RAMZYS, herbe (rammys, K. S. ramsis, H. ramseys, P.). Affodyllus.—Pr. Parv.

Ramsons are named of the later practitioners Allium sylvestre, or Beares Garlicke Allium latifolium, and Moly Hippocraticum: in English, Ramsons, Ramsies, and Buckrams. Gerard, Herbal, p. 180.


Ramsey an herbe.-Palsgrave. RAMSHACKLE [raam'shaak l], adj. Rickety; disjointed; out of order; dilapidated.

Call thick a carriage! I calls 'n a riglur ramshackle old shandrydan.

No, I an't a tookt the farm, such a proper ramshackle old house

didn plase the missus; but I zaid to her tho, same time, s' I, You know we can't never live by a fine 'ouse. But there, her zaid her widn never go there, zo twadn no good, but the place was well 'nough else.

RANE [rae un], v. t. 1. To cause to crack or split. Nif that there board idn a-put away the zun 'll rane it ali to pieces.

2. Also applied to cloth-to overstretch, so as to cause it to become thin, and almost torn.

Thick there board-cloth was wole and sound avore her warsh 'n, now he's a-raned eens he on't hardly hang together.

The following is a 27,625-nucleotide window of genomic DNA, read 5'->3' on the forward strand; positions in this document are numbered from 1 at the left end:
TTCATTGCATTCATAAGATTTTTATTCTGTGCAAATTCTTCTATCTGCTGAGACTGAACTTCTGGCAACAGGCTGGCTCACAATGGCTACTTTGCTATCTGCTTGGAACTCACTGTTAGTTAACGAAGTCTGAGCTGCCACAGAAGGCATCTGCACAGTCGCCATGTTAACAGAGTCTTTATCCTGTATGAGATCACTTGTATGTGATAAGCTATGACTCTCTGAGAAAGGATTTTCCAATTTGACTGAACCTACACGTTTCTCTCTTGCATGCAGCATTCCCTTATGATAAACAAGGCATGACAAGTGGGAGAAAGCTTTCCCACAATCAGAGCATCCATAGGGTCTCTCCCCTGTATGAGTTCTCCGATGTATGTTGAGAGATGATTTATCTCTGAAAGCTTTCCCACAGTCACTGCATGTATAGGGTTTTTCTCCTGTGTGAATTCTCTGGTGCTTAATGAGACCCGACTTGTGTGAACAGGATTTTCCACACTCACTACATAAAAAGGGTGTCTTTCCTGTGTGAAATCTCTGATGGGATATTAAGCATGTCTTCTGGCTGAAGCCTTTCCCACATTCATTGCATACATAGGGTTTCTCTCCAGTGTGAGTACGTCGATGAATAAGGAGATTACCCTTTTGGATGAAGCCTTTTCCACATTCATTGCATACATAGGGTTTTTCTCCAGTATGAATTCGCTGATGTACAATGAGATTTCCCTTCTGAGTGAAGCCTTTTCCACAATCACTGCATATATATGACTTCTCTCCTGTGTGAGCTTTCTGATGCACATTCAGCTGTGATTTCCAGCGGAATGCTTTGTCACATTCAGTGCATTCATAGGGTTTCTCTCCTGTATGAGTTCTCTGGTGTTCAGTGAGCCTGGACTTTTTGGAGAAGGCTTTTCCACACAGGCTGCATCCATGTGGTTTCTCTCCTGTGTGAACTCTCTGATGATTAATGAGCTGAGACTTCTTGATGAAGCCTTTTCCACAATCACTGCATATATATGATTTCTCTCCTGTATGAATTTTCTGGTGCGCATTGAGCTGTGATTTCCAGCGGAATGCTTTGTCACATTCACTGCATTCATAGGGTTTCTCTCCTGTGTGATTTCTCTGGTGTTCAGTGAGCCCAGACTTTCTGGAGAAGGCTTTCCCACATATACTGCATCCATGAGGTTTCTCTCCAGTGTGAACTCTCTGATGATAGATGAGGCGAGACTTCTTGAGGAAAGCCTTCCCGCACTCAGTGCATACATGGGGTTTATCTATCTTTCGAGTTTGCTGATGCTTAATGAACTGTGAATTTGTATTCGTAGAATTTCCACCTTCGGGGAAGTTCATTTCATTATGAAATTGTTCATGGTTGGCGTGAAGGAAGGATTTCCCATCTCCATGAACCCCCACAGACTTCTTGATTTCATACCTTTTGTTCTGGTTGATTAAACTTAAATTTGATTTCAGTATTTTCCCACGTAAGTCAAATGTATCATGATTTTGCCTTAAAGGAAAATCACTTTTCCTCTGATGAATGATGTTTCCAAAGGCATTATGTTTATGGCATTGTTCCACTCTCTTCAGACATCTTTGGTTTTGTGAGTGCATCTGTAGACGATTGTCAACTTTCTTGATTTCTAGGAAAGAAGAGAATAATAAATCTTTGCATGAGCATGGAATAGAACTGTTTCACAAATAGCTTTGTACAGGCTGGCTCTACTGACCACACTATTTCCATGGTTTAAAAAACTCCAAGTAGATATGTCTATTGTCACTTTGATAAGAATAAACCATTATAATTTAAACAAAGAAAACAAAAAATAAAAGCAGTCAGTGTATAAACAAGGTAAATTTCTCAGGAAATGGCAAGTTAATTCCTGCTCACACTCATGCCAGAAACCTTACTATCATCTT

3. v. i. [rae unee]. To crack; to split.

We've a perch the board in under thick gurt tree, in the [shee'ud] shade like, eens midn rany. 'T'll drowy there vast enough, 'cause the wind can come to it. Said by a sawyer of sawn timber. Oak's most the wistest tim'er is, vor to rany.

4. sb. [raeun]. A crack in wood, or a thin overstretched place in a piece of cloth.

RANGE [ran‍j], sb. A sieve used for straining liquids and not for sifting dry matter. In cider making, the juice is strained through a range; so in cheese making. Many cooking recipes direct, "Strain off through a fine range," i. e. a hair sieve.

RANGLY [rang·lee], v. i. To twine, or move in a sinuous manner. (Rare.) Rangling plants are such as entwine round other plants, as hops, woodbine.

RANTER [ran'tur], sb. An outdoor preacher. The word is distinctly depreciatory.